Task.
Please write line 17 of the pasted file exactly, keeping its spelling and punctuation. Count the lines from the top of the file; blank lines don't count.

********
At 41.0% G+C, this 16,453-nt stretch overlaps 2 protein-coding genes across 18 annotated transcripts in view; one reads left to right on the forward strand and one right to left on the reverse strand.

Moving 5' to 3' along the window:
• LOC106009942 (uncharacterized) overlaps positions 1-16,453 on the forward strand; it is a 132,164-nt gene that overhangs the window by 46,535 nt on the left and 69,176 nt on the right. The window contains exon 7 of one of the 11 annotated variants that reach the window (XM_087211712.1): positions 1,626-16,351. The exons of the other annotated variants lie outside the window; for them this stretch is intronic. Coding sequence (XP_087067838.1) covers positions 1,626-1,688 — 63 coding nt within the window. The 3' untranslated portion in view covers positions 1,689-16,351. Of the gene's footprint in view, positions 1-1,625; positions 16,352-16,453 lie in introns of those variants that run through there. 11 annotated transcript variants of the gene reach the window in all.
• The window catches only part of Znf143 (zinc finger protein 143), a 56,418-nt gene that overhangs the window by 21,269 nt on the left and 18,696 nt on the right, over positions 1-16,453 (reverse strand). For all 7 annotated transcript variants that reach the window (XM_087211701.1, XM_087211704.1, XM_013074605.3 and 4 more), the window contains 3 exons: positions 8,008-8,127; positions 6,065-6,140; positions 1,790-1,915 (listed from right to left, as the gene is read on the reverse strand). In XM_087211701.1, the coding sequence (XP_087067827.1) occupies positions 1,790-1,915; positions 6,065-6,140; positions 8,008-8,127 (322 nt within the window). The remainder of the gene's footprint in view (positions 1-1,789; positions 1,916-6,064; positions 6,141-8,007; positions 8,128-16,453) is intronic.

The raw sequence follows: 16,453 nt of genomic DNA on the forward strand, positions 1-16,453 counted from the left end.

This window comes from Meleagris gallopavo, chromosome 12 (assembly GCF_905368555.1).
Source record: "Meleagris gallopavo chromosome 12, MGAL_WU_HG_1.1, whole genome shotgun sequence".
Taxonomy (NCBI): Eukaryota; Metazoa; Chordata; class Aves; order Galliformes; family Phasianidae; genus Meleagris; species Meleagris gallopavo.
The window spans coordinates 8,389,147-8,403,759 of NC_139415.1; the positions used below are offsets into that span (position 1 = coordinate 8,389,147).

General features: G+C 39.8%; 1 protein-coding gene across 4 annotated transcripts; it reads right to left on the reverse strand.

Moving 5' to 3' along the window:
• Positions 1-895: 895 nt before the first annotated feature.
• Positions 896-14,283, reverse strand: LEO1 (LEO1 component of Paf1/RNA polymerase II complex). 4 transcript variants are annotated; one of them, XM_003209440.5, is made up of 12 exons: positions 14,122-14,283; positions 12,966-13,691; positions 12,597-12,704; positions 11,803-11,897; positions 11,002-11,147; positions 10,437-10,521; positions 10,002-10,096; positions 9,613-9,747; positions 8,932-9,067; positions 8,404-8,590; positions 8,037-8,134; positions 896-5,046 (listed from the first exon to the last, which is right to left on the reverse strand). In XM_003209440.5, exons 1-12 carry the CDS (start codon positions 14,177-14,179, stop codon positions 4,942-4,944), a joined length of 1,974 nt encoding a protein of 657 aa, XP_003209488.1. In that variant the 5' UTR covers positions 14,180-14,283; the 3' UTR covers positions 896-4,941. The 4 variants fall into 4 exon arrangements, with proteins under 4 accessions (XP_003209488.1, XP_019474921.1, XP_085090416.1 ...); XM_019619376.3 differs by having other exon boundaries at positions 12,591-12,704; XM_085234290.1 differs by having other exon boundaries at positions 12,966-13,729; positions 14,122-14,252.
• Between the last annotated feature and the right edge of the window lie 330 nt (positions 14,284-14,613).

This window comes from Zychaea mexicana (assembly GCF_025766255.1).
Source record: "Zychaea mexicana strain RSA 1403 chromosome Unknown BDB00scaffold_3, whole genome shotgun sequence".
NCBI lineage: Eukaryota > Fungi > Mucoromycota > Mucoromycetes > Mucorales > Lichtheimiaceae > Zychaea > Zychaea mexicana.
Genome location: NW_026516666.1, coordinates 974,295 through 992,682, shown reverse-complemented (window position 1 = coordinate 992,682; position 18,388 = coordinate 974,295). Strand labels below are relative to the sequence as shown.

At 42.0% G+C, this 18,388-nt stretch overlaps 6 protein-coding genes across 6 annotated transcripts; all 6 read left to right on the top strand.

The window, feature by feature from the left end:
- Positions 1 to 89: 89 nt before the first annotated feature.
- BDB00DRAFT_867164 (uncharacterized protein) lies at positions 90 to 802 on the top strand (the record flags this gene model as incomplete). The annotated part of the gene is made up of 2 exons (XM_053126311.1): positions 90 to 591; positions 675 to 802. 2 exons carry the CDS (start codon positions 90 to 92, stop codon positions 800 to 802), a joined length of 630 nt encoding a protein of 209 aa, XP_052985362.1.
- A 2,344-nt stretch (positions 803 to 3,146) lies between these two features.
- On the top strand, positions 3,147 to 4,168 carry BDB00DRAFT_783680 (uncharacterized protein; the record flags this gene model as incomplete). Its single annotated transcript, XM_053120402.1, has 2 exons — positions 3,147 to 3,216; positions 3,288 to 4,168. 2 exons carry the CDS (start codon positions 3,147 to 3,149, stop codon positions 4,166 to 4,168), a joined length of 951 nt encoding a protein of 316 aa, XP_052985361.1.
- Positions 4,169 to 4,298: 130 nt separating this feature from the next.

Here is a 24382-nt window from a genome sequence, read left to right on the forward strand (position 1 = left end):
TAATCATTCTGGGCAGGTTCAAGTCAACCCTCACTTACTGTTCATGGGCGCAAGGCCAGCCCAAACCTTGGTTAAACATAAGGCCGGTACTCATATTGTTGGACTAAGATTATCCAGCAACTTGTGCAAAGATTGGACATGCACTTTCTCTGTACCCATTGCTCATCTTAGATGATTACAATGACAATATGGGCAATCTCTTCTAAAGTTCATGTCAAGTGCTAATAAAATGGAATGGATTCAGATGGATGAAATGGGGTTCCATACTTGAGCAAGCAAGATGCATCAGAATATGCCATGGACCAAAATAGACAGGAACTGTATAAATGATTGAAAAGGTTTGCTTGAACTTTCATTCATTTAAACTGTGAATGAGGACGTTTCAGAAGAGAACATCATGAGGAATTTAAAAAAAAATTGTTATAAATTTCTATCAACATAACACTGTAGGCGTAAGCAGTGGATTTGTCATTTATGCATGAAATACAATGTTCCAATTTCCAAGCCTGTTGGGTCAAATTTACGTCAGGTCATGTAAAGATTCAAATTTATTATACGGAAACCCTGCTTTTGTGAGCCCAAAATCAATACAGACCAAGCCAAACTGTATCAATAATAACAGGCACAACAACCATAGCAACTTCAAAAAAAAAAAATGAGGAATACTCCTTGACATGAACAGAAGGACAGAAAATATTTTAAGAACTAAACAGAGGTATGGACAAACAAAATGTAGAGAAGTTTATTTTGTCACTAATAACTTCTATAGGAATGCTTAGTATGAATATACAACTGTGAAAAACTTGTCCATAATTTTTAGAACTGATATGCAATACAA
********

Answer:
NCBI lineage: Eukaryota > Fungi > Mucoromycota > Mucoromycetes > Mucorales > Lichtheimiaceae > Zychaea > Zychaea mexicana.